Mining tax would shift resources from rural counties to Clark

Reno Gazette Journal July 26, 2020

Nevada Legislature concluded its special session last week. The special session was convened by Governor Steve Sisolak to address the budget shortfall caused by the COVID crisis. While several areas were cut, one recurring theme made its predictable re-entry: Higher taxes on mining.

Over the past several sessions in the legislature – and with ballot measures away from the legislature – Democrats have attempted to increase the taxes on mining and failed. If it weren’t for the people of Nevada – and the Republicans in the legislature – who rejected the proposed increase of mining tax, Democrats would have succeeded in making mining less competitive like they have so many other industries.

As a brief history, Nevada was founded on mining. In the nineteenth century, this is the state where people came to turn their dreams to reality. John William Mackay (after whom the Nevada School of Mines and the Nevada Football Stadium is named) is one of many who went from rags to riches in this state. These pioneers mined their way to success, and along the way, overcame significant challenges. These miners risked their lives to make a living and on whose hard, manual labor this state was built.

Today, Mining pays nearly $300 million in total taxes every year. Half of the net proceeds tax levied on the mining industry goes to the local governments. Mining provides high paying jobs with an average salary of $90,000. The mining industry pays one of the highest payroll taxes in the state. Manufacturers such as Cashman are in Nevada, because well over three quarters of their business comes from supplying products to the mining industry. America is a world leader in the production of precious metals like Gold and Silver, thanks to Nevada’s mining industry. Circuit boards, which are the primary component of all electronic equipment including computers, need gold and silver as inputs in the manufacturing process. Would you depend on good old Nevada miners in Lander County for your computers and other electronic goods or would you prefer to be held hostage by communist China?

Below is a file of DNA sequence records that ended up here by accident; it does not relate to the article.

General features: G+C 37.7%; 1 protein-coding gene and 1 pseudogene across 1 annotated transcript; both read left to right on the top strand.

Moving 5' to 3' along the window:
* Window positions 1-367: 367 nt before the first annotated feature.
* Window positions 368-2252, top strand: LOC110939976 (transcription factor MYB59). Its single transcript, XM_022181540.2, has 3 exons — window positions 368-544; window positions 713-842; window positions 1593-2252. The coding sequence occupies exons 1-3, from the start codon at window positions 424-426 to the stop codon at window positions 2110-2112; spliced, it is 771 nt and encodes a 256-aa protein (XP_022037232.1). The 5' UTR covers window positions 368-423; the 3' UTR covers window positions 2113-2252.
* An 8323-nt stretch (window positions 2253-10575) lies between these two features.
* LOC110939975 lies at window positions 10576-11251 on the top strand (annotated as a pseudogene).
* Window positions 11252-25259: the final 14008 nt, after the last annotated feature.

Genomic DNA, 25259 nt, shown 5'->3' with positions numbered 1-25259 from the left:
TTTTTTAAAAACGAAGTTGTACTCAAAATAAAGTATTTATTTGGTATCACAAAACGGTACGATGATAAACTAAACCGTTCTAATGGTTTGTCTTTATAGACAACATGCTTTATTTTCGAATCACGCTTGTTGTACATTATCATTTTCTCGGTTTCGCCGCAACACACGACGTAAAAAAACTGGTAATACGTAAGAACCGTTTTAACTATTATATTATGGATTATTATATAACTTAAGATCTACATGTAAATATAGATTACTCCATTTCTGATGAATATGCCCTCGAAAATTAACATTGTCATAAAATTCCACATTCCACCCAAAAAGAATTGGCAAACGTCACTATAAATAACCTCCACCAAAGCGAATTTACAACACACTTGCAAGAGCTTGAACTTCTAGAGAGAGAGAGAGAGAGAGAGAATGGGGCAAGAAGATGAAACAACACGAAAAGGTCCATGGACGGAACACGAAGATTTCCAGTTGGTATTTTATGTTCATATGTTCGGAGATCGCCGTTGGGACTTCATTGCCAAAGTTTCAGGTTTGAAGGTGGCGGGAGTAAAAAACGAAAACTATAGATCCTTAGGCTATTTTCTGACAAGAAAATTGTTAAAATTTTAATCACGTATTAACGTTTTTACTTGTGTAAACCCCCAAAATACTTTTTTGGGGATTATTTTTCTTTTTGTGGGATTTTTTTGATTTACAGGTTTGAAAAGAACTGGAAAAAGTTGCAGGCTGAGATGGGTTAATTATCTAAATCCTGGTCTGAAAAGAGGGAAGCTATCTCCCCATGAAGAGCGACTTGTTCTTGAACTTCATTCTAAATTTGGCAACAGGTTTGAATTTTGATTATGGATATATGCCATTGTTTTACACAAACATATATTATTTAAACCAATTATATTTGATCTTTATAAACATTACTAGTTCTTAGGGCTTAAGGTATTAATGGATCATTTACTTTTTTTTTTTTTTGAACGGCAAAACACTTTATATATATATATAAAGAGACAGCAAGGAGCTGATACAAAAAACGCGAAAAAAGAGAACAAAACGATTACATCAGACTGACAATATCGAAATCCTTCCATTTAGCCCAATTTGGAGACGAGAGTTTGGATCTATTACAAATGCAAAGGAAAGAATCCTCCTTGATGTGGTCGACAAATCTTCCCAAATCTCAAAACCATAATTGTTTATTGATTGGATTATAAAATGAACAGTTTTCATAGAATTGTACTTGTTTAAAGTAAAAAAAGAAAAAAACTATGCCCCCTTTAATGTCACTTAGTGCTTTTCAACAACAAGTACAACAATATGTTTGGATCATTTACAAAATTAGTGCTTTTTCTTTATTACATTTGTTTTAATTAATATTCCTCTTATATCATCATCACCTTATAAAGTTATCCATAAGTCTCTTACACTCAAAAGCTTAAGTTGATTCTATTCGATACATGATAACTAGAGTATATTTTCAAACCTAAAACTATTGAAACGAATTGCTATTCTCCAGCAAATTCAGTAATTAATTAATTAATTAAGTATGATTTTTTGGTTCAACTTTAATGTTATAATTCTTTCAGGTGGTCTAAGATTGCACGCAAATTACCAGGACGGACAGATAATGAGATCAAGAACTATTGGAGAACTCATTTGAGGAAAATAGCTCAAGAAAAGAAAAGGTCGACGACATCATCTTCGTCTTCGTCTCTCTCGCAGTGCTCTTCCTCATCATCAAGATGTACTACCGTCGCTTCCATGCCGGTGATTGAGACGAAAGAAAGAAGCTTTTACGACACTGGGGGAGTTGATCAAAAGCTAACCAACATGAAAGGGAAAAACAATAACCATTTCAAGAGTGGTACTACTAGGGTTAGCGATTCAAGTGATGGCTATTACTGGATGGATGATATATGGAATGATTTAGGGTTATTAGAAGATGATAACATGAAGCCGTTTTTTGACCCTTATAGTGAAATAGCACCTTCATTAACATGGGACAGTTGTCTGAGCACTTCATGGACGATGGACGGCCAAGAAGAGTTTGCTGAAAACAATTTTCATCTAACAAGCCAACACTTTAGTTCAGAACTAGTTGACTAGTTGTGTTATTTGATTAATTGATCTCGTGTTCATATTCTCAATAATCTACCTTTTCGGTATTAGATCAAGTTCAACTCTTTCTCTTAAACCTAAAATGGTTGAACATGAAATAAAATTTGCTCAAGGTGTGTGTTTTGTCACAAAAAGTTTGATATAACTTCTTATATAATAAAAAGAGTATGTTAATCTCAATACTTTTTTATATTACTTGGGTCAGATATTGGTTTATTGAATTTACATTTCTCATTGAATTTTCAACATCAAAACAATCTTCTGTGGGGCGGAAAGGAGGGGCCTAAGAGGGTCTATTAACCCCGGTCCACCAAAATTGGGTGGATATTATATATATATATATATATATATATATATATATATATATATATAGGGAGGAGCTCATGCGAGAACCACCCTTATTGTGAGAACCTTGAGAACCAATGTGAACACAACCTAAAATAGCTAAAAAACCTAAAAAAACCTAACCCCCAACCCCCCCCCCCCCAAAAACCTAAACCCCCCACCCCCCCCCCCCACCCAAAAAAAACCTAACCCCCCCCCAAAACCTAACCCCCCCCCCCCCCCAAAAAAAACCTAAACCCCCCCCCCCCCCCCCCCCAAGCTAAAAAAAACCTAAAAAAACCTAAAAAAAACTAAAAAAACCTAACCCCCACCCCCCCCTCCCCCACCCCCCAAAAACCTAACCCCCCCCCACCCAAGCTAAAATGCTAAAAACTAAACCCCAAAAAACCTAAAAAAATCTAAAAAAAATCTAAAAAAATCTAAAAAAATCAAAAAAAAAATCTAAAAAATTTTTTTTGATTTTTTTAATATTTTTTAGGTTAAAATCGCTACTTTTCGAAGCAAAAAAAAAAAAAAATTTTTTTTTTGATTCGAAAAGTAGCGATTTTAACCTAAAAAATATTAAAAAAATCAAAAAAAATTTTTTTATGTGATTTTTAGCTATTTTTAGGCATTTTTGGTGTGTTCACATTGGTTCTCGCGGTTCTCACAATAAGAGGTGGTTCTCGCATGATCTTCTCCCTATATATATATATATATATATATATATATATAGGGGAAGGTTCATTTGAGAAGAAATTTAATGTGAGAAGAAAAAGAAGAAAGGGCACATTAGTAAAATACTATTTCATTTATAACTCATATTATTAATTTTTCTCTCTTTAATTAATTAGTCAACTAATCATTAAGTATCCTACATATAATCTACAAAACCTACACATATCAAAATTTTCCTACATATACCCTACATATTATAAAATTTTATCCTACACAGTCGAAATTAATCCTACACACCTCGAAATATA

Back to the mining tax, AFSCME, the union that represents the state employees, contributed over a quarter million in the last quarter to Democrats knowing fully well there will be a special session. Coincidentally, the Democrats reduced the planned furlough of state workers. Does anyone really believe that a mining tax would have been attempted by the Democrats had the mining companies contributed a quarter million to the Democrat party? Most of the Democrat legislators come from Clark county. Does anyone really believe that the Democrat legislators would try to increase the taxes on mining if the mines were in Clark county? Let’s call a spade a spade: tax on mining will result in redistribution from poor rural counties to politically powerful Clark county.

One final point: This great state became part of the union in the middle of the Civil War to ensure President Lincoln’s reelection. Without concessions made to mining, the constitution of this state would not have passed, and Nevada would not have become part of the union in 1864. Mining was, and will for the foreseeable future, be Nevada’s heartbeat. Mining, over the last sesquicentennial, has built many cities around the state. Hotel Mizpah in Tonopah was once the tallest building in the state, thanks to mining. Even today, the haunted “Lady in Red” suite at Mizpah is the stuff of legends and is part of the history of this great state. Those who call this state home should respect the storied history of this state and mining’s continued contribution and stop trying to squeeze every last penny out of it.